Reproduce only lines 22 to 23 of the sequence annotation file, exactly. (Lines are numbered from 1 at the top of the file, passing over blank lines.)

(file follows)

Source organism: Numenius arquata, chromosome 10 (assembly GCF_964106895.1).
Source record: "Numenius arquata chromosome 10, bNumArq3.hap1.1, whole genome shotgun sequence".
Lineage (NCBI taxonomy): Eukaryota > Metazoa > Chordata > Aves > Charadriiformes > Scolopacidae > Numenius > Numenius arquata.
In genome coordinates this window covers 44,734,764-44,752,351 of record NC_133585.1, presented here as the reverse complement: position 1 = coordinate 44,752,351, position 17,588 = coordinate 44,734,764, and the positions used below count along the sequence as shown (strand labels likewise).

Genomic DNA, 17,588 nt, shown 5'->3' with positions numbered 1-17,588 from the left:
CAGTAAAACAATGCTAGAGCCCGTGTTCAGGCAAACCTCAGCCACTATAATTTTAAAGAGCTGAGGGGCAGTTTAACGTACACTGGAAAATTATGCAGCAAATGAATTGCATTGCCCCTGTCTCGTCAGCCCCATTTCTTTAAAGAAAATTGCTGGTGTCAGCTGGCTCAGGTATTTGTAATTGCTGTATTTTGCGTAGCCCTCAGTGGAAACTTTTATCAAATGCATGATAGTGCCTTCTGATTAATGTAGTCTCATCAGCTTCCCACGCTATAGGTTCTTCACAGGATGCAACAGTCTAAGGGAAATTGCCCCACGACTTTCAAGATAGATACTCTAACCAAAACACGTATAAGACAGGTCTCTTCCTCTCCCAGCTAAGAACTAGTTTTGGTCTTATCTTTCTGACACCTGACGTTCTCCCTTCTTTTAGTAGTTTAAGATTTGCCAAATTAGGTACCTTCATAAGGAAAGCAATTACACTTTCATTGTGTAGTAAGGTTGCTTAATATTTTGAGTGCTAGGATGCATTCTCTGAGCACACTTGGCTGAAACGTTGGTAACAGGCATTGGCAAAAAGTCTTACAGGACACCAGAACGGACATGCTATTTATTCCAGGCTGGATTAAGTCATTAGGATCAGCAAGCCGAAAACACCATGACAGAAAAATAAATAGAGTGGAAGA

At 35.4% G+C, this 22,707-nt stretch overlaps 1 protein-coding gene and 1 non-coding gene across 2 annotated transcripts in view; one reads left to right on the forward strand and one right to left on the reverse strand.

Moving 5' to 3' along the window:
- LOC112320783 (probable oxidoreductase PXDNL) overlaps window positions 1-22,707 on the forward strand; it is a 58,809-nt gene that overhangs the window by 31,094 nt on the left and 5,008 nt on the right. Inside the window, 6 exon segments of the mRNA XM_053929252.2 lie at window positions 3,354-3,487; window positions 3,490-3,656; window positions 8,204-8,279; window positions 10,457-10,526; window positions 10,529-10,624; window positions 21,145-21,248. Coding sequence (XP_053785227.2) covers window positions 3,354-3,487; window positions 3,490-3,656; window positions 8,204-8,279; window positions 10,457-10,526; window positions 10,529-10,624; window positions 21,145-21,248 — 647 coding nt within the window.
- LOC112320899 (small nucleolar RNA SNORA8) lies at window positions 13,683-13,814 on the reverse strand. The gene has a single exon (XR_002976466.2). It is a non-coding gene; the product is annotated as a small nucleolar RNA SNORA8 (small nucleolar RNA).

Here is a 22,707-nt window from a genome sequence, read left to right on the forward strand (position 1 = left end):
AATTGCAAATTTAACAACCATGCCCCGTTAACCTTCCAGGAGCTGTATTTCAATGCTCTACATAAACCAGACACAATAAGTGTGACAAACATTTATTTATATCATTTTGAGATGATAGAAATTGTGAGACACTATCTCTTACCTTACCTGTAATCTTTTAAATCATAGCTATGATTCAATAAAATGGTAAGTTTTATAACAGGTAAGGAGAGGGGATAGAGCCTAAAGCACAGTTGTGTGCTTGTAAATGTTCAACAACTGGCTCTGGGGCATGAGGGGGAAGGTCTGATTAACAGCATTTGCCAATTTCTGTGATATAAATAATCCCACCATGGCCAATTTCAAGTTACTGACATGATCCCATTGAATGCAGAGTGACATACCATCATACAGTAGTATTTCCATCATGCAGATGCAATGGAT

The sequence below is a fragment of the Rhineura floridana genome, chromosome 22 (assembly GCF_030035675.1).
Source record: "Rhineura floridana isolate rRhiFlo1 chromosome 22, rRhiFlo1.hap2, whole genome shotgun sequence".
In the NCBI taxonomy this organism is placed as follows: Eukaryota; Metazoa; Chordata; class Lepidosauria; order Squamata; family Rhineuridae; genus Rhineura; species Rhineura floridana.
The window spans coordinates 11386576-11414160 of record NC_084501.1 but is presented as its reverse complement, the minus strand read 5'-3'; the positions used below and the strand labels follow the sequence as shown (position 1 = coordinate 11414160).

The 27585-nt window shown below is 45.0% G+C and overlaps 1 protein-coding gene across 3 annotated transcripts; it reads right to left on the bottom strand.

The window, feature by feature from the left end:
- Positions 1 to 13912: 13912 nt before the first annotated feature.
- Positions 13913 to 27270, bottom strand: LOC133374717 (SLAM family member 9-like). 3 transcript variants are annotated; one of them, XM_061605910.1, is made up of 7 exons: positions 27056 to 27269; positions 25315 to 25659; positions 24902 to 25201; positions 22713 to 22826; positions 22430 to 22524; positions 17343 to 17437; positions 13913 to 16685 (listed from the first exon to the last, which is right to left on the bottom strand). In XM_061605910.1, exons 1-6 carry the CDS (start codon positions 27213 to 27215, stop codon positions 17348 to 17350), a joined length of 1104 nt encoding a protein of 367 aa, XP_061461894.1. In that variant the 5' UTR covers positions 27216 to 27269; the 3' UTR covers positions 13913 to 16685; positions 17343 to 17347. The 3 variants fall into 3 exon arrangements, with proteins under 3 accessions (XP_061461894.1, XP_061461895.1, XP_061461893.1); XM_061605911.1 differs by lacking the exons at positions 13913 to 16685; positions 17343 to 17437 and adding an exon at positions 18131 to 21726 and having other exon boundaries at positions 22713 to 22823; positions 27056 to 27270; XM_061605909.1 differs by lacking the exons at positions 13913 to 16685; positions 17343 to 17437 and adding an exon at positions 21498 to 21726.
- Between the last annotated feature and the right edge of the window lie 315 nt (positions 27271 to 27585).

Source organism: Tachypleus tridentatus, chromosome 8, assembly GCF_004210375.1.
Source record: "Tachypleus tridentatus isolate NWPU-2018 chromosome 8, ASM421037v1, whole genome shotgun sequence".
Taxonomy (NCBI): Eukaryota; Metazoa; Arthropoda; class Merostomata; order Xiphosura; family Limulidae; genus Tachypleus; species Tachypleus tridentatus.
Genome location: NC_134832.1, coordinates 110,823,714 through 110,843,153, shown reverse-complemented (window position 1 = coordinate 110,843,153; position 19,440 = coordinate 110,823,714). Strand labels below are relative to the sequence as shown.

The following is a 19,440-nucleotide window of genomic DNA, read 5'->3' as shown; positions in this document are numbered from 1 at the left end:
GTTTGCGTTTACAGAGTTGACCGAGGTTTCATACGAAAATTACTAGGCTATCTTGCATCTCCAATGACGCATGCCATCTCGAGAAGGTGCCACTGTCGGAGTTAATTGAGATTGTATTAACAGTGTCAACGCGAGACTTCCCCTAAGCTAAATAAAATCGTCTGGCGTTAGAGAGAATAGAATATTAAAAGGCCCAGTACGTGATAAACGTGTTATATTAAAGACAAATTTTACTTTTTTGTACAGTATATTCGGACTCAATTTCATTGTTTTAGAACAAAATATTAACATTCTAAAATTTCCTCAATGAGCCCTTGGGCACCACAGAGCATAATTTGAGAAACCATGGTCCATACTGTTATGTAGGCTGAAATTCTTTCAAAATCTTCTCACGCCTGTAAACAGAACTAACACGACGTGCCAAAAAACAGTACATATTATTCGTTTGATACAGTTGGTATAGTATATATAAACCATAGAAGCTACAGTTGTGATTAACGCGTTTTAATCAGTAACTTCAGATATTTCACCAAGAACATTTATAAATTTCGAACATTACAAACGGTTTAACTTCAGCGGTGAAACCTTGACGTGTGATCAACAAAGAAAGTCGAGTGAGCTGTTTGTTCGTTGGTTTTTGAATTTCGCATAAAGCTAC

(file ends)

Source organism: Tachypleus tridentatus, chromosome 8, assembly GCF_004210375.1.
Source record: "Tachypleus tridentatus isolate NWPU-2018 chromosome 8, ASM421037v1, whole genome shotgun sequence".